Neither Efron nor Collins are fans of the true-crime genre, which is booming on streaming services and in podcasts, but they understand why it’s so popular. Efron noted that the Bundy case, which was televised nationally in the United States, may have helped contribute to the current obsession.
And both are sure they couldn’t have taken something like this on any earlier in their lives.
“Honestly, if you would have asked me to try and do this a few years ago I don’t think I would have been capable,” Efron said. “I don’t think I would’ve come out with solid product.”
It’s an experiment that has been paying off. Since the film’s premiere at the Sundance Film Festival earlier this year, both have gotten critical praise for their performances, especially Efron’s unsettlingly natural and transfixing portrayal of Bundy.
They’re grateful, too, to have each other to bounce creative aspirations off of.
“People who are our age who are still around in the area and want to do constructive things?” Efron said. “It’s not a lot of people.”
Jussie Smollett’s Empire Ends
People were angry when it turned out that actor Jussie Smollett got away with staging his own homophobic assault, but that proved to be his final acting challenge. “Empire,” the show that turned him into a celebrity has decided to not have his character return.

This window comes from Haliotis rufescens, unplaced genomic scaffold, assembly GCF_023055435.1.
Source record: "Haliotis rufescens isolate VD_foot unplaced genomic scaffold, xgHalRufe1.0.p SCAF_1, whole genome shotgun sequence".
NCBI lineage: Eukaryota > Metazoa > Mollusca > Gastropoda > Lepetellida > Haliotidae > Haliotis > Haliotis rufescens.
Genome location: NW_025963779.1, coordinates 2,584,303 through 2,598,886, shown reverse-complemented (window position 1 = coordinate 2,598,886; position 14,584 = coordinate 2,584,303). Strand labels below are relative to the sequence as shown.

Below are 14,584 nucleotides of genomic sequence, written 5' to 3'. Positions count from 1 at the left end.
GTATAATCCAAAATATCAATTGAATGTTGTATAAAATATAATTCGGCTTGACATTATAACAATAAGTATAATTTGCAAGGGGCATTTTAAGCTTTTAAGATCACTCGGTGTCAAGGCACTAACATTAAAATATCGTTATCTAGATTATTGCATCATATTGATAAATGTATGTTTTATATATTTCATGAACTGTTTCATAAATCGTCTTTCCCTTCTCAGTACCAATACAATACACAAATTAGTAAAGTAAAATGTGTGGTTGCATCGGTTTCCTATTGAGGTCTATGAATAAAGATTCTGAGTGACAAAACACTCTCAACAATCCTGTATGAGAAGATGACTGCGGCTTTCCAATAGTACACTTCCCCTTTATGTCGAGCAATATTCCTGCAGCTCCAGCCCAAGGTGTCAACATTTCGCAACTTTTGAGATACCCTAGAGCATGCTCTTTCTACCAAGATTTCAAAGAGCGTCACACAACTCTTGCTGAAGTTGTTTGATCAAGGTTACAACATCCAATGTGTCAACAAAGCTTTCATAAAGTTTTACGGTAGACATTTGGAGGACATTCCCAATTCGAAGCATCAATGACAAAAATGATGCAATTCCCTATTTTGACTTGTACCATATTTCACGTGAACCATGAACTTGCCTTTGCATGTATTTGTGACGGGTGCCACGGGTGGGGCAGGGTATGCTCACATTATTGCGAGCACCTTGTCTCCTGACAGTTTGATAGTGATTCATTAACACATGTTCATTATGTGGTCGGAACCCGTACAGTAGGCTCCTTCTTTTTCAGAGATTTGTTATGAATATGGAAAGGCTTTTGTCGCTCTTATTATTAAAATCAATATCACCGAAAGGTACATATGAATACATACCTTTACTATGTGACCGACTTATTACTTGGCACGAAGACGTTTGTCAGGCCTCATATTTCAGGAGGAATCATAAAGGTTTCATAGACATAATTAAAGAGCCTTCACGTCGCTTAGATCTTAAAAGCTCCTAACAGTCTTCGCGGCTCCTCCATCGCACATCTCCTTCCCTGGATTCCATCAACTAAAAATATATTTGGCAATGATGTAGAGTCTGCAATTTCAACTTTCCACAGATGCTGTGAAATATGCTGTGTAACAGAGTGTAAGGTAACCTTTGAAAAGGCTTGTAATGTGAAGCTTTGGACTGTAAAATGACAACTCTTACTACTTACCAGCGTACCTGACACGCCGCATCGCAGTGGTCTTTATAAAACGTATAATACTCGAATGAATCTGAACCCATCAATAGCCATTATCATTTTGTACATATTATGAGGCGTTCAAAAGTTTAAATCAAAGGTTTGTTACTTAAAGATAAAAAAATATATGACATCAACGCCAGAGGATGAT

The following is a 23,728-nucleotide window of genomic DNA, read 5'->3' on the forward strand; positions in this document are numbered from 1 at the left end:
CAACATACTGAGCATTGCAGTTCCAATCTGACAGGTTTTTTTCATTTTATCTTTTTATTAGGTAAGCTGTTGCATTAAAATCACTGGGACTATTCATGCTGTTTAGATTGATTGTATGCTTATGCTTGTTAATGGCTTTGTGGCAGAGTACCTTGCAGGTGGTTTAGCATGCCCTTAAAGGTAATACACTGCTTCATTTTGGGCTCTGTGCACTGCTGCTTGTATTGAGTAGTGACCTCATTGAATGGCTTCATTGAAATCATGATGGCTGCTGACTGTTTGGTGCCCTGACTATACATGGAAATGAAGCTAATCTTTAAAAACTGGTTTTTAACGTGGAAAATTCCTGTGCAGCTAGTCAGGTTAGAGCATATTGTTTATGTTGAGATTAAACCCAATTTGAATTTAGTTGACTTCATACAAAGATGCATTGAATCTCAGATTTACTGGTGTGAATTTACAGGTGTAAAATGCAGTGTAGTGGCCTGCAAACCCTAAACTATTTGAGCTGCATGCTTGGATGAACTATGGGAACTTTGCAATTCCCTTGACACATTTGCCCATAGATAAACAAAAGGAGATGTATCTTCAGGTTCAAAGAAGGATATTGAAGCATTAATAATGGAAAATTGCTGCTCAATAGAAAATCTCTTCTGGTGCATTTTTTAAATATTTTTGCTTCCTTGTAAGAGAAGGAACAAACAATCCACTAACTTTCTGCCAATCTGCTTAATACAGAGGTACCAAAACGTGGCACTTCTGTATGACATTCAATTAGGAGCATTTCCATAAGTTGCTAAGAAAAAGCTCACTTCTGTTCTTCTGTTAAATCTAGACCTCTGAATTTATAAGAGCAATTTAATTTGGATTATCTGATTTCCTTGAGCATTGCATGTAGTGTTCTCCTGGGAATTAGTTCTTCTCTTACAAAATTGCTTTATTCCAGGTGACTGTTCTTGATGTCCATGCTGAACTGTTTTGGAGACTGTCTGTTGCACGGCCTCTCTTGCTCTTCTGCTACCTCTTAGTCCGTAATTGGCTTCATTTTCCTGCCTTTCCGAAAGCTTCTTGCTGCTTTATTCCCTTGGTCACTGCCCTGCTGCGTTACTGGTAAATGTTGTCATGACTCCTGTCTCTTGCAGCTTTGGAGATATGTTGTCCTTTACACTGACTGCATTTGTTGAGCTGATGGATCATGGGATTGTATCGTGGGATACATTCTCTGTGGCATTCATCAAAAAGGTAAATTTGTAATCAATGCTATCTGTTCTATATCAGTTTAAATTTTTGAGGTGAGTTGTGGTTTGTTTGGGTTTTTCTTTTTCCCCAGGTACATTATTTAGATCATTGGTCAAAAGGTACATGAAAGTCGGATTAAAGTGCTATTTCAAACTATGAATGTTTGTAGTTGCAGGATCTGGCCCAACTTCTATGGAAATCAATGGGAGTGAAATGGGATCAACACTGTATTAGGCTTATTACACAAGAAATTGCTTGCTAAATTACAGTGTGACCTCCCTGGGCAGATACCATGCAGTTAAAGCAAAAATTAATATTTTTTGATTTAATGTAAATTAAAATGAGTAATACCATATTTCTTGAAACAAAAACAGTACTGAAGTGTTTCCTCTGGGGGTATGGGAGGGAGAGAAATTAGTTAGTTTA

Fox Entertainment said Tuesday that Jussie Smollett will not return to his series “Empire” next season in the wake of allegations by Chicago officials the actor lied about a racially motivated attack.
“By mutual agreement, the studio has negotiated an extension to Jussie Smollett’s option for season six, but at this time there are no plans for the character of Jamal to return to ‘Empire,’” the studio said in a statement that gave no reasoning was given for the decision.
Fox announced earlier Tuesday that the drama about a hip-hop record label and the fiery family behind it had been renewed for a sixth season.
A Smollett representative released a statement to several media outlets suggesting a hope that he may eventually return.
“We’ve been told that Jussie will not be on ‘Empire’ in the beginning of the season but he appreciates they have extended his contract to keep Jamal’s future open,” the statement said. “Most importantly he is grateful to Fox and ‘Empire’ leadership, cast, crew and fans for their unwavering support.”
Fox announced earlier Tuesday that the show had been renewed for a sixth season.
Smollett’s character was removed from the final two episodes of season five.
Chicago police allege Smollett paid two brothers to help him stage a January attack in which he said two masked men beat him, hurled racist and homophobic slurs at him, doused him with a chemical substance and put a rope around his neck.
Smollett, who is black and gay, maintains the attack wasn’t staged. He was arrested, but prosecutors later dropped the charges.
“Empire” films each episode in Chicago.